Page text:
It was only after reflection that I realized that I did not want to be "that parent" and being "that parent" was only a result of not having two other children to watch play, which made it easier to resist the urge to constantly criticize the coach's decisions.  Then again, on some more dystopian days last summer, I was criticizing all three of the boys' coaches.  Now sans psychodynamic therapy, it is clear to me that this is not about my need to see my kids play the positions they want (I mean having two not play at all seems testament to that).  It is the age-old battle of the sexes in which I have found myself engaged ever since my divorce put me in charge of these things.  It is about my need to compete with the coaches for no other reason than they are men and because I have a hard time thinking that, in the back of their minds, they think I am clueless about how to teach my boys how to do the hard stuff (like pitching and quarterbacking - which, thankfully, was a short-lived experiment after I realized that their personalities were more suited to defense). 

I have to give thes coaches some credit.  Even having been shrugged off as the mom who was simply trying to protect her children from the realities of life and losing while I was not doing that at all, I can't expect this to happen with every coach.  I don't know what he is thinking and I can't read minds.  Maybe he will make mistakes, maybe he will try to pacify some "booster parents", but in the end I cannot engage in a gender war, which at best has led to boys to believe that women can do most things men can do, and at worst has caused me to ratchet up my behavior to bahaving like the worst of the worst fathers ever encountered.  This is all very schoolyard stuff and now that I know of it, I know I can grow from it.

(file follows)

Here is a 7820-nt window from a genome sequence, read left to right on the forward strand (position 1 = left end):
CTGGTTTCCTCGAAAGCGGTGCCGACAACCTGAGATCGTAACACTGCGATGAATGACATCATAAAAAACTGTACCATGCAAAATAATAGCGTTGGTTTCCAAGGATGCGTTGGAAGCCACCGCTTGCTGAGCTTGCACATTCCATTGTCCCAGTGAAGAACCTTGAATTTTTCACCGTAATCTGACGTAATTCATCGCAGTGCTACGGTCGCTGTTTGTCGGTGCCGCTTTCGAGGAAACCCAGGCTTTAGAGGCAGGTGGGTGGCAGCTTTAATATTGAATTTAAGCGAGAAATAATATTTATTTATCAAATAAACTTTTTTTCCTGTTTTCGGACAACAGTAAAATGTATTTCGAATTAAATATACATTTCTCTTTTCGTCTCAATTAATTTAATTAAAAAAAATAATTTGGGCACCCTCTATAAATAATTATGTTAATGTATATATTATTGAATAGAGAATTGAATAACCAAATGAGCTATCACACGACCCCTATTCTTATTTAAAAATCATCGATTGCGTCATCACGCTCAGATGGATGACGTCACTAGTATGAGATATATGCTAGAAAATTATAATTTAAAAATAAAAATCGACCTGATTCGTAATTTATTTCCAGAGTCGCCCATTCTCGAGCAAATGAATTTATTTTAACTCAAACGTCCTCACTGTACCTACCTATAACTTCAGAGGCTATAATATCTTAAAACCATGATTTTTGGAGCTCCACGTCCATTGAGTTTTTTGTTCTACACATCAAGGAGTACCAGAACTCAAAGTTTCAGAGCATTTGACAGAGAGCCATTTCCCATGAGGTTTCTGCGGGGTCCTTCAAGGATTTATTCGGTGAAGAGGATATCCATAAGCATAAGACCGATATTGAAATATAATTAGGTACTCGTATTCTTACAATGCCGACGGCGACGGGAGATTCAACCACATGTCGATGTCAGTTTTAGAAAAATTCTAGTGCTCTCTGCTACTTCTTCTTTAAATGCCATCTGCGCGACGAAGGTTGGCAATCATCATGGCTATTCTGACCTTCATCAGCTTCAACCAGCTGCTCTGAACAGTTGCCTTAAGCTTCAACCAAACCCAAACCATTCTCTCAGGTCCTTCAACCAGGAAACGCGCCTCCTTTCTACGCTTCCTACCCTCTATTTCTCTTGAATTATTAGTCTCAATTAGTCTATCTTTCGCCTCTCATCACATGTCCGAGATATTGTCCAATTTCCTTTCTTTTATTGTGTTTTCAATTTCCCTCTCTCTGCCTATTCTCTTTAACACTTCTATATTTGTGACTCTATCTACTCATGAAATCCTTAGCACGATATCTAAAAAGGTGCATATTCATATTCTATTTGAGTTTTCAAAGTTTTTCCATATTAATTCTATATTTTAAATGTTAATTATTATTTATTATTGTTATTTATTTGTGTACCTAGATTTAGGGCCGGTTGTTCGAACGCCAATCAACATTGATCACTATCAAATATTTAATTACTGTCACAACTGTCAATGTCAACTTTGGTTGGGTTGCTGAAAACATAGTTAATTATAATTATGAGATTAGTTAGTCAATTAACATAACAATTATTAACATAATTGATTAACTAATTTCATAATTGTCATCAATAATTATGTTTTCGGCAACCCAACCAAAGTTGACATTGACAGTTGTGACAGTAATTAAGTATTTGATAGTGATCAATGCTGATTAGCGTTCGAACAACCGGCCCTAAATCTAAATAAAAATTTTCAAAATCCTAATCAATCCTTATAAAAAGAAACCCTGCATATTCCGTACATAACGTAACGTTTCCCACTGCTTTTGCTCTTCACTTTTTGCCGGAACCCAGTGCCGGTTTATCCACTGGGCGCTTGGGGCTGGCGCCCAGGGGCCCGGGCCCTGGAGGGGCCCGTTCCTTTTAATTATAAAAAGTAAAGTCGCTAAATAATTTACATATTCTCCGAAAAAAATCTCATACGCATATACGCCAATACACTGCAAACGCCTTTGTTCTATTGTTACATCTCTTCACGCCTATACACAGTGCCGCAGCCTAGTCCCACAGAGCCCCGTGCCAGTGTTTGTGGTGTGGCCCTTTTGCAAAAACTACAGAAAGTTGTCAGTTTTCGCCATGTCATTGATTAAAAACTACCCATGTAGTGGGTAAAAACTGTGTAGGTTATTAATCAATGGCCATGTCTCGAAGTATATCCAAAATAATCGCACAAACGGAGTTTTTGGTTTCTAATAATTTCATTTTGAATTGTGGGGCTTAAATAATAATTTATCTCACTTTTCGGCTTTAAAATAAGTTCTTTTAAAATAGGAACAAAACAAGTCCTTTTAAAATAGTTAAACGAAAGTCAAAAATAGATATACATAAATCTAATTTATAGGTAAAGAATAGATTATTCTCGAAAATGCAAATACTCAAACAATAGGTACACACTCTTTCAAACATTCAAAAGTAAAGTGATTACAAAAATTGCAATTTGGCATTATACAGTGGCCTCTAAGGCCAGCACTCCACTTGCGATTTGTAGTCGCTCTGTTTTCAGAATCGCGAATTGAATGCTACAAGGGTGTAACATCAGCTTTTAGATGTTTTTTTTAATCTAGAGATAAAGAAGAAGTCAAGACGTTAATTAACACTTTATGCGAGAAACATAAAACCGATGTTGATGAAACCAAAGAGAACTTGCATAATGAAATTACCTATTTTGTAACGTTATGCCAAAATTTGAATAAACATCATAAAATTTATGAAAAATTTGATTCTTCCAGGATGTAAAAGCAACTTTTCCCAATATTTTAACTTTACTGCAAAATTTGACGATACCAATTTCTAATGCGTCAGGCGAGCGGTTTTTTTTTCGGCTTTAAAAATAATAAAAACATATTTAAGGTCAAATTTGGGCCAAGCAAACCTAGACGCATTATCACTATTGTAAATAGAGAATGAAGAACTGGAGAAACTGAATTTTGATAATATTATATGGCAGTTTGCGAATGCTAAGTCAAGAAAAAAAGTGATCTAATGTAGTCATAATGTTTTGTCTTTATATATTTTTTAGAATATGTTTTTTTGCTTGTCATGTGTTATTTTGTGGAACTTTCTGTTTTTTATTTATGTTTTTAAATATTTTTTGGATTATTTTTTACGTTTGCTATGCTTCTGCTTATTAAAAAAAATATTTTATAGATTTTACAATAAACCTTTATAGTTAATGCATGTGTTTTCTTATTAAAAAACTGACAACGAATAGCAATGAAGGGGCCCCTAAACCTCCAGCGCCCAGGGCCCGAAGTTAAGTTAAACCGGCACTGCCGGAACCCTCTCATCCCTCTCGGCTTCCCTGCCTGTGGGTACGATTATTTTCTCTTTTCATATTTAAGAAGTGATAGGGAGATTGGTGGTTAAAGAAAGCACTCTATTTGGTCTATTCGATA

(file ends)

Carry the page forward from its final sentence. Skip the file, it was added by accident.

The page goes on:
Communication

 

 

Nice first blog for MomsTeam. You picked a great topic. I think it all comes down to effective communication and I will be very interested to see how the season plays out. Keep us informed-- good topics you have.

Brooke de Lench

Publisher / Editor In Chief

MomsTeam.com

Author:

Home Team Advantage: The Critical Role of Mothers in Youth Sports

Communication is key

Thank you Brooke... I was also reminded of a particular coach a few years back (who after watching an instructional video) told the parents that all pitchers would be implementing a certain style that he had discovered was proper in terms of- it cut down on elbow injuries. The problem was, it was mechanically wrong and at an age that I didn't think was necessary. I told him that he would not be pitching that way and he in no uncertain terms said that if he wanted to pitch, it would be his way. I still feel like my oldest is bouncing back from that- because it was fundamentally the wrong way to do it. This same egomaniac is also an umpire and it was blatantly obvious that he was calling balls that were strikes with my younger son (who was pitching the right way!) - sometimes there is no way no concession when someone believes they are right and frankly there is really only one "correct" way to develop a pitcher.

Excellent self analysis.

Excellent self analysis. I can identify! I brought my daughter to a basketball clinic as my husband was busy that day. I attempted to coach her, barking out orders,mjust as I saw other dads doing same. This behavior carried forward to a game where I began to "coach" from the bleacher until my husband told me to stop. When I explained that I was doing what the others were, he responded, " because they never coached before" And he was sooo right. Over the years I watched him coach our kids, with affirming tones and encouragement. As a spectator at my sons games ,mibwatched him watch our son from the stands SILENTLY. The other parents, coaches and players respected my husband and his knowledge without him ever saying a word.